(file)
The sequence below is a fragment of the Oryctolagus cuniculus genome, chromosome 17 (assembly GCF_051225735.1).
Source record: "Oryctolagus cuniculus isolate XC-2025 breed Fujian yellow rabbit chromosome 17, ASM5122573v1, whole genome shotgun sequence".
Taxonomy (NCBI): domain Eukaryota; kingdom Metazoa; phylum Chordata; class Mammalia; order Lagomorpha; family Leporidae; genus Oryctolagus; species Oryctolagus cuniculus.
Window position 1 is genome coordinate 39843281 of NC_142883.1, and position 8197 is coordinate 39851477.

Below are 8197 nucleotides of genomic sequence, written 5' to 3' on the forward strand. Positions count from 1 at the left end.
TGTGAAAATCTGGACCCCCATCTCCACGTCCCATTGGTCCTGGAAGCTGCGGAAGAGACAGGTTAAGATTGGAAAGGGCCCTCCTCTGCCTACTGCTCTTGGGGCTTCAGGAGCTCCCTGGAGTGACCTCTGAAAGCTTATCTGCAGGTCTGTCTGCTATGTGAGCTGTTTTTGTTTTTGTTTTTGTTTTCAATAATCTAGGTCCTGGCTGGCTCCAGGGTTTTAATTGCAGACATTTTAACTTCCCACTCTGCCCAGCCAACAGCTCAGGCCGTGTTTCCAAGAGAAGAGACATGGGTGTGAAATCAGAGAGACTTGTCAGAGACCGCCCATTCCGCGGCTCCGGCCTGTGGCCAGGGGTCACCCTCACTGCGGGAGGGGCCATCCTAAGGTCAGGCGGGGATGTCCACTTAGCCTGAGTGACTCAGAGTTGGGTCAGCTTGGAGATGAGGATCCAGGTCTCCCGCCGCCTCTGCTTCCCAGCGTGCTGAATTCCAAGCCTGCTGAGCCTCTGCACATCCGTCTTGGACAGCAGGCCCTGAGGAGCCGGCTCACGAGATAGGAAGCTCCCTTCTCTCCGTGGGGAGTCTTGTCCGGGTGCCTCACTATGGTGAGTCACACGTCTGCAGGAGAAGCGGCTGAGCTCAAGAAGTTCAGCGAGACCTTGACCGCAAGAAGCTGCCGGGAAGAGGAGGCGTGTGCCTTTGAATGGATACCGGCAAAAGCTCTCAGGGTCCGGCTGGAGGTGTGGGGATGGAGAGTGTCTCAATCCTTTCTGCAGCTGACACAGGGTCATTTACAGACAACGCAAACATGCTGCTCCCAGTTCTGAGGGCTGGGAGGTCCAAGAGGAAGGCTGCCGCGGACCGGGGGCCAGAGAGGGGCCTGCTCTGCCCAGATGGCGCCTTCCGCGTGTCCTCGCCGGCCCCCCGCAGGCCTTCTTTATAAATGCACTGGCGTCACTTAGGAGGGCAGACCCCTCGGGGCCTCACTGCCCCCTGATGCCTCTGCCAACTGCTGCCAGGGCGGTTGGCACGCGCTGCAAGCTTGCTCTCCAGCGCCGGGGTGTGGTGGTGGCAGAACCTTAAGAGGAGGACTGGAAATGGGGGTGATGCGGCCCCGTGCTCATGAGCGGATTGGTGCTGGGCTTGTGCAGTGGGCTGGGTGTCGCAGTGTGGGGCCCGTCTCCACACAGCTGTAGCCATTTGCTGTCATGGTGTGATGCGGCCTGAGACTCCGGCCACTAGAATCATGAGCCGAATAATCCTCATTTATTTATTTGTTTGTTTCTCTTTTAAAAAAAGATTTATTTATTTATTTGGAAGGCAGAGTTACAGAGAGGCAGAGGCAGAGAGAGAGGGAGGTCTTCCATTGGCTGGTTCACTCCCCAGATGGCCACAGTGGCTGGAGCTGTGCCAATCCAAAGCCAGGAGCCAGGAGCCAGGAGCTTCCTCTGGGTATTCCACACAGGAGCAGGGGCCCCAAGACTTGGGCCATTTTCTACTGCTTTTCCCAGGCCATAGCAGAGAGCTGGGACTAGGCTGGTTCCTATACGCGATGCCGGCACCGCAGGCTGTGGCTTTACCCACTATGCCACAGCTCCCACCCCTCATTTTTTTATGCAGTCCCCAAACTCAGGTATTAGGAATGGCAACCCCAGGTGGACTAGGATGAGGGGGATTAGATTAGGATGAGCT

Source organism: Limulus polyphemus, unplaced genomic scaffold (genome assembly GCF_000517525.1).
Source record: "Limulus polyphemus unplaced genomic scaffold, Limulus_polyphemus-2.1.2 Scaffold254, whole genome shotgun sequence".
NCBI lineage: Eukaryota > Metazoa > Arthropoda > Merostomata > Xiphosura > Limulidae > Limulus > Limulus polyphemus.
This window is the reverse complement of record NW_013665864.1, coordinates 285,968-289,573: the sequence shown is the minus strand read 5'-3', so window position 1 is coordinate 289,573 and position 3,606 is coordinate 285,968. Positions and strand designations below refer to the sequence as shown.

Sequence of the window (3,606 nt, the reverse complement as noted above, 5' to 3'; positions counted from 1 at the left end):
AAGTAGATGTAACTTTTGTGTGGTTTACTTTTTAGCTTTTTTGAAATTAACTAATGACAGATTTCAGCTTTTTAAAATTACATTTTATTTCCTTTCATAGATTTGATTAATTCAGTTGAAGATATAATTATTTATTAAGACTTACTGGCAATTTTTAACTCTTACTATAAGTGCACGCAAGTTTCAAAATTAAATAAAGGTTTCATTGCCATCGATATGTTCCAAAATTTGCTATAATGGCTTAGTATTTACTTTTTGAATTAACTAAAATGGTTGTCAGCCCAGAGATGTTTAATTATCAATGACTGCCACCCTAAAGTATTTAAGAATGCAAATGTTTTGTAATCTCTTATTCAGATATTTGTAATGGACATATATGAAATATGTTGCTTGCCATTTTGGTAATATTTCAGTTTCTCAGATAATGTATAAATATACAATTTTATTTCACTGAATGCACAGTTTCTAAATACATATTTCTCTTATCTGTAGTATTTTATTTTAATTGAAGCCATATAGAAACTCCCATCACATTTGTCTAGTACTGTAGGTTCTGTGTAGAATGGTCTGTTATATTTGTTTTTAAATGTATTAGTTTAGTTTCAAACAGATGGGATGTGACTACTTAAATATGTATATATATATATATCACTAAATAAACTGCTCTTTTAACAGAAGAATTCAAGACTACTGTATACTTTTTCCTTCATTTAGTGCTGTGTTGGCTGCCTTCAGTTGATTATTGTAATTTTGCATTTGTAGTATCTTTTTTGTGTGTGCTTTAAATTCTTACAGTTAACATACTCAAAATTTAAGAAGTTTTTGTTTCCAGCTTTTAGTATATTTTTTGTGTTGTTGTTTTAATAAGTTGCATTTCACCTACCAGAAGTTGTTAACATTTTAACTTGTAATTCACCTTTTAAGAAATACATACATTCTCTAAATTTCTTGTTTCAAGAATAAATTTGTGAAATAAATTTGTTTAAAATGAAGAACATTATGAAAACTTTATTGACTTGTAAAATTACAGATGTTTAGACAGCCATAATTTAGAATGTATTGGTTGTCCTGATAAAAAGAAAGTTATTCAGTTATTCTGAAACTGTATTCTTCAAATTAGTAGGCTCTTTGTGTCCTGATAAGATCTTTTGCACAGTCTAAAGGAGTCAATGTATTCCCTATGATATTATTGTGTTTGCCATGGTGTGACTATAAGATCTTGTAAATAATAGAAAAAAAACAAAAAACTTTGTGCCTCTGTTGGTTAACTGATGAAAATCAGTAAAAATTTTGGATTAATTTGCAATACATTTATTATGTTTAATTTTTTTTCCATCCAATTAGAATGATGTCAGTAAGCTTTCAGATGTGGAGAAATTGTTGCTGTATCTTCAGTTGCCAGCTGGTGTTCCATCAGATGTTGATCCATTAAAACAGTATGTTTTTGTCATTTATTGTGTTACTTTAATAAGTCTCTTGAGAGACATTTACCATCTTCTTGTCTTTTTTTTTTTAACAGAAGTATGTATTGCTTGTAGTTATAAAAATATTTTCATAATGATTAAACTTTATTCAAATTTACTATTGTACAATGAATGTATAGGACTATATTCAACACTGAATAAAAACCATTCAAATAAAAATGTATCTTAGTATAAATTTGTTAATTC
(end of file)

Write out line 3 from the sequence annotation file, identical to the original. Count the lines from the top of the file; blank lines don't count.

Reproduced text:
Taxonomy (NCBI): domain Eukaryota; kingdom Metazoa; phylum Chordata; class Mammalia; order Lagomorpha; family Leporidae; genus Oryctolagus; species Oryctolagus cuniculus.